Throughout the first half of the 20th century Pittsburgh was known for its industrial innovation. This often came at a cost in terms of destruction our environment. In 1958, as part of the 200th Anniversary of Pittsburgh, ground was broken for this icon of modern design and engineering. It was a symbol of our recovery with its innovative movable domed roof showing off the clean air and skyline.
The Arena was designed as part of a visionary but misguided “Cultural Acropolis” for the Symphony akin to New York’s Lincoln Center, edged by then-trendy modern high rise residential towers offering clean new housing with the promise of light, space and views. Of course, there is another side of that story, the failure of urban renewal that still haunts residents of the Hill today. (See Chris Moore’s Wiley Avenue Days).
Keys to our future competitiveness will be about conservation, local job creation, and rebuilding green. So let’s imagine that the stainless steel-clad Igloo could become unique and a destination for visitors to learn of our innovative ways. It could become our answer to Chicago’s Millennium Park or New York's High Line.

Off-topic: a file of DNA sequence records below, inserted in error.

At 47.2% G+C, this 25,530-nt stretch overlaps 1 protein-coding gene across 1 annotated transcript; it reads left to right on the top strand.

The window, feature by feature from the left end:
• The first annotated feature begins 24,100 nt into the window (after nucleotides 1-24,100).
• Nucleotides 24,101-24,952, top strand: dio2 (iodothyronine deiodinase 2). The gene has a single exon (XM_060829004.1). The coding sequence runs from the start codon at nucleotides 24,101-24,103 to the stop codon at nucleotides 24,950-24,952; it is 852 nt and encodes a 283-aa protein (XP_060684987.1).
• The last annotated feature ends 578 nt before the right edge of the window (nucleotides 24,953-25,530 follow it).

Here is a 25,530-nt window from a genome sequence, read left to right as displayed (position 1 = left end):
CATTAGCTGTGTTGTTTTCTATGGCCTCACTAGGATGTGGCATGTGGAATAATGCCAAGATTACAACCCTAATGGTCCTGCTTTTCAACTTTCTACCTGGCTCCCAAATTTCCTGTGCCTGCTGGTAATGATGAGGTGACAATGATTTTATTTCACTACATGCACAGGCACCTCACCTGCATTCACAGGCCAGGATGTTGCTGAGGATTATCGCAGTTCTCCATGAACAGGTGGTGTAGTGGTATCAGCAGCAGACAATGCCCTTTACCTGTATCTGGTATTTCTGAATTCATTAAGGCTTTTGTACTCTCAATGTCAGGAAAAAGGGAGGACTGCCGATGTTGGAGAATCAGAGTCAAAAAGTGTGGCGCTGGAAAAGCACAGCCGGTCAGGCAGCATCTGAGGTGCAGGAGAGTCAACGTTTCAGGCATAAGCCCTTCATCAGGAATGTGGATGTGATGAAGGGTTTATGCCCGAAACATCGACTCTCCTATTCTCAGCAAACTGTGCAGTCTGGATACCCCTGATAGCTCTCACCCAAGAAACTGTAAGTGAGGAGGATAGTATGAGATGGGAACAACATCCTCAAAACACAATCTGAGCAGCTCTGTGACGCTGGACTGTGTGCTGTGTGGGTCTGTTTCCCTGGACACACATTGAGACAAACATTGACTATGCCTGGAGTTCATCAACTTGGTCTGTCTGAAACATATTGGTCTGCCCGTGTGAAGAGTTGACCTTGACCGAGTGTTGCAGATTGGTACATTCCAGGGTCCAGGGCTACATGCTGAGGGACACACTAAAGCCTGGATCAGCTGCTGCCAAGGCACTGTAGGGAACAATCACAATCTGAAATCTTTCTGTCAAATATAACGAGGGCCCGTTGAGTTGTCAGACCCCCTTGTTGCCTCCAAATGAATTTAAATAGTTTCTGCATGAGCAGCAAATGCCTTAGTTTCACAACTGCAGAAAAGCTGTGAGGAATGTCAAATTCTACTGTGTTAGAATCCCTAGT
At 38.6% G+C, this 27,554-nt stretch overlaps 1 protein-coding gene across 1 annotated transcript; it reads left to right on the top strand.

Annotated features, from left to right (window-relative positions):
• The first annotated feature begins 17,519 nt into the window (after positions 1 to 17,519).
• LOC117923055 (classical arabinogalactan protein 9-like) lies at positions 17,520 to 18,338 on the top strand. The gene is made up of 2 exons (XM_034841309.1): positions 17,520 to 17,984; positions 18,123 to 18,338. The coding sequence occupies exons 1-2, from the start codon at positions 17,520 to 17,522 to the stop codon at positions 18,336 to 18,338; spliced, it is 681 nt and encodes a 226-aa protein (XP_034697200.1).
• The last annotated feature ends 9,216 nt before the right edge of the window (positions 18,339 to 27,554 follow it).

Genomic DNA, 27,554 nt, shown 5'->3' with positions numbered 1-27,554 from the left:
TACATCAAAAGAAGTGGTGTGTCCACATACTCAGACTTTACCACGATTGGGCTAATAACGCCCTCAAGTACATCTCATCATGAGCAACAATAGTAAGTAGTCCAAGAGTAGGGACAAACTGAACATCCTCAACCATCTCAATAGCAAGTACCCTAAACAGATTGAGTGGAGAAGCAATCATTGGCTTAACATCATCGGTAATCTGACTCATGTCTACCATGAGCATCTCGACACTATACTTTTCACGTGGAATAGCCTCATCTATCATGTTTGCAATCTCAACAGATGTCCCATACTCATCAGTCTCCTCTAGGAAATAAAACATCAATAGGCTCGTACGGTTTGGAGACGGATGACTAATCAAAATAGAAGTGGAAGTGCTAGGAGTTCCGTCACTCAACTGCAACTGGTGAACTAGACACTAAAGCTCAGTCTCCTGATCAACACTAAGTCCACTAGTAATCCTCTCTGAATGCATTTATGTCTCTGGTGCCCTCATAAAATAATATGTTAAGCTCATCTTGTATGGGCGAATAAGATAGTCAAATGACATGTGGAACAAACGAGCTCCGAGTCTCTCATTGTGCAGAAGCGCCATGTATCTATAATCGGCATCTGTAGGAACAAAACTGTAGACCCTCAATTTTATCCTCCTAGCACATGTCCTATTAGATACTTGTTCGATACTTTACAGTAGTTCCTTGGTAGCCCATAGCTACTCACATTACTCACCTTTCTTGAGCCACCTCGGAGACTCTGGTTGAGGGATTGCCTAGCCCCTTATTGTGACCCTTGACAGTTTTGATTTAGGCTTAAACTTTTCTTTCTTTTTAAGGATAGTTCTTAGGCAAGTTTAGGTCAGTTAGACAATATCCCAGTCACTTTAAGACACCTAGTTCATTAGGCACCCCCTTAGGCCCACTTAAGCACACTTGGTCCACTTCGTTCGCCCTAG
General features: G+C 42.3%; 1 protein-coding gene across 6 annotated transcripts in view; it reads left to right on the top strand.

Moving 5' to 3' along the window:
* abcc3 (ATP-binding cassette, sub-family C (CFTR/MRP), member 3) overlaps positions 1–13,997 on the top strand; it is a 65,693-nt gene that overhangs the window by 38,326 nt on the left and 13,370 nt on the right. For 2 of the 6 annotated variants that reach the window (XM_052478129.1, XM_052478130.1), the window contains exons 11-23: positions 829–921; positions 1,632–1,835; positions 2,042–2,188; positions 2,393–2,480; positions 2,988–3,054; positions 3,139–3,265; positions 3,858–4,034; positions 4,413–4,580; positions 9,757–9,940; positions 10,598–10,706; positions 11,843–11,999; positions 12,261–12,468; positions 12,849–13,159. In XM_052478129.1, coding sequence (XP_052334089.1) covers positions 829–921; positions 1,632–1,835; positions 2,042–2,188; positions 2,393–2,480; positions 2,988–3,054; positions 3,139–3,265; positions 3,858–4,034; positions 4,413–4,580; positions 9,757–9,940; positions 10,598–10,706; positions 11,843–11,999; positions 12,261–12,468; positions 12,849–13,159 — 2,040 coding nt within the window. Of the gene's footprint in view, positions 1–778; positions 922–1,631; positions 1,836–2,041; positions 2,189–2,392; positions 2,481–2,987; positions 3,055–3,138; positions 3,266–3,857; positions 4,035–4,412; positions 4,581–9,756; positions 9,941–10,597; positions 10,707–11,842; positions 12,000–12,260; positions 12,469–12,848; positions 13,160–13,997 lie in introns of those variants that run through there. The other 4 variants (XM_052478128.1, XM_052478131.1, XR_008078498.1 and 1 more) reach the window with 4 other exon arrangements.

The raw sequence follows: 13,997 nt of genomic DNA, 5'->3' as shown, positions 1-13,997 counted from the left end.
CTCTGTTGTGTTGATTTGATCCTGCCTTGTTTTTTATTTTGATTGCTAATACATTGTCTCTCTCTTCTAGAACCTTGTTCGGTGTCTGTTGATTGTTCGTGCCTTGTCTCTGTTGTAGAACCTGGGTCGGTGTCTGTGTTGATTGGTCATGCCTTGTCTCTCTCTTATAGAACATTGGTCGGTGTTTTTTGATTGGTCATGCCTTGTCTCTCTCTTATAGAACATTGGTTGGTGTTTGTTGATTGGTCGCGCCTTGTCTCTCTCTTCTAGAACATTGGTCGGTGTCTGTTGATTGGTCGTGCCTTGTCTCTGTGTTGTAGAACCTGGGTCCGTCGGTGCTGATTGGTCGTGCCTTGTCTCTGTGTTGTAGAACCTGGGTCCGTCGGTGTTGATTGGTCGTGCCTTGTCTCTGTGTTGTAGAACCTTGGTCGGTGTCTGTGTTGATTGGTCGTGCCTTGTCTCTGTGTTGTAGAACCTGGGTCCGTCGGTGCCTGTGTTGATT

In order to visualize this transformation, imagine that we would remove most of the interior seating “bowl” and all of the non-structural stuff of the old arena. Now, stripped to its structural elegance, we would have the ability to build new uses within it (imagine a hermit crab!) and still have room for the coolest park around with a roof that opens in summer and closes in winter!
Imagine this circular park with lush landscape in summer and the recycled Pen’s rink in winter. It could have a small amphitheater next to the rink for jazz, Cirque du Soleil, Squonk Opera—all complementing the business for the new Arena. Imagine a hip “destination hotel,” retail, restaurants and a surrounding residential neighborhood with views every bit as dramatic as Mt. Washington. A key feature would be a reconnected Wiley Avenue connecting the City to the Hill once again.
This would not be an isolated place like it is today, but a truly “civic” space fully integrated with surrounding new development as a NEW symbol befitting Pittsburgh’s rebirth as a place of innovation.
go to www.reusetheigloo.org to learn more!